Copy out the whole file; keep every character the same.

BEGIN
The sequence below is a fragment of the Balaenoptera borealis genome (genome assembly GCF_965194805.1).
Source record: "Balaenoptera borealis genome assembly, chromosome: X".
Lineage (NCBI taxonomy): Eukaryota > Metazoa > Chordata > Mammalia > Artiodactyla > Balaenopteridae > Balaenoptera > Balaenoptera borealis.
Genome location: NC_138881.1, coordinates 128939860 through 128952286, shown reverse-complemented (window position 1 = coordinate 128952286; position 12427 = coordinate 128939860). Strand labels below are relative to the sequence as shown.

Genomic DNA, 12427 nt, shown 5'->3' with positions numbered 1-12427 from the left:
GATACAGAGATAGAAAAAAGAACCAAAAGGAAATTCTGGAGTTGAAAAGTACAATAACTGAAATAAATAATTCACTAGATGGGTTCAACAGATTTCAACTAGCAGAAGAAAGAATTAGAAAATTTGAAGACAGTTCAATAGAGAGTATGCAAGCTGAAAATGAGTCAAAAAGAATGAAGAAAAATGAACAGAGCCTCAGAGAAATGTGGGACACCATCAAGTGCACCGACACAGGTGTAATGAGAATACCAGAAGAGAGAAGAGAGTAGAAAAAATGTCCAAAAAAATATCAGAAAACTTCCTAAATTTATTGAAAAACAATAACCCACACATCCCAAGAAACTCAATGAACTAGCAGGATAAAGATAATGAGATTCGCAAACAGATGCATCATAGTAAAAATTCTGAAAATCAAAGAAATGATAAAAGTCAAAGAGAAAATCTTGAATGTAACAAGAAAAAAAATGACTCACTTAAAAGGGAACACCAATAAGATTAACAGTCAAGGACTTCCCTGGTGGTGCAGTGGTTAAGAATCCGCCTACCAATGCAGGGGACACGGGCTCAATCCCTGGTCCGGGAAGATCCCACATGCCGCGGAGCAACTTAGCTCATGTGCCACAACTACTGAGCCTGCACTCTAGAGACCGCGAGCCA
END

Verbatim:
The sequence below is a fragment of the Balaenoptera borealis genome (genome assembly GCF_965194805.1).
Source record: "Balaenoptera borealis genome assembly, chromosome: X".
Lineage (NCBI taxonomy): Eukaryota > Metazoa > Chordata > Mammalia > Artiodactyla > Balaenopteridae > Balaenoptera > Balaenoptera borealis.
Genome location: NC_138881.1, coordinates 128939860 through 128952286, shown reverse-complemented (window position 1 = coordinate 128952286; position 12427 = coordinate 128939860). Strand labels below are relative to the sequence as shown.

Genomic DNA, 12427 nt, shown 5'->3' with positions numbered 1-12427 from the left:
GATACAGAGATAGAAAAAAGAACCAAAAGGAAATTCTGGAGTTGAAAAGTACAATAACTGAAATAAATAATTCACTAGATGGGTTCAACAGATTTCAACTAGCAGAAGAAAGAATTAGAAAATTTGAAGACAGTTCAATAGAGAGTATGCAAGCTGAAAATGAGTCAAAAAGAATGAAGAAAAATGAACAGAGCCTCAGAGAAATGTGGGACACCATCAAGTGCACCGACACAGGTGTAATGAGAATACCAGAAGAGAGAAGAGAGTAGAAAAAATGTCCAAAAAAATATCAGAAAACTTCCTAAATTTATTGAAAAACAATAACCCACACATCCCAAGAAACTCAATGAACTAGCAGGATAAAGATAATGAGATTCGCAAACAGATGCATCATAGTAAAAATTCTGAAAATCAAAGAAATGATAAAAGTCAAAGAGAAAATCTTGAATGTAACAAGAAAAAAAATGACTCACTTAAAAGGGAACACCAATAAGATTAACAGTCAAGGACTTCCCTGGTGGTGCAGTGGTTAAGAATCCGCCTACCAATGCAGGGGACACGGGCTCAATCCCTGGTCCGGGAAGATCCCACATGCCGCGGAGCAACTTAGCTCATGTGCCACAACTACTGAGCCTGCACTCTAGAGACCGCGAGCCA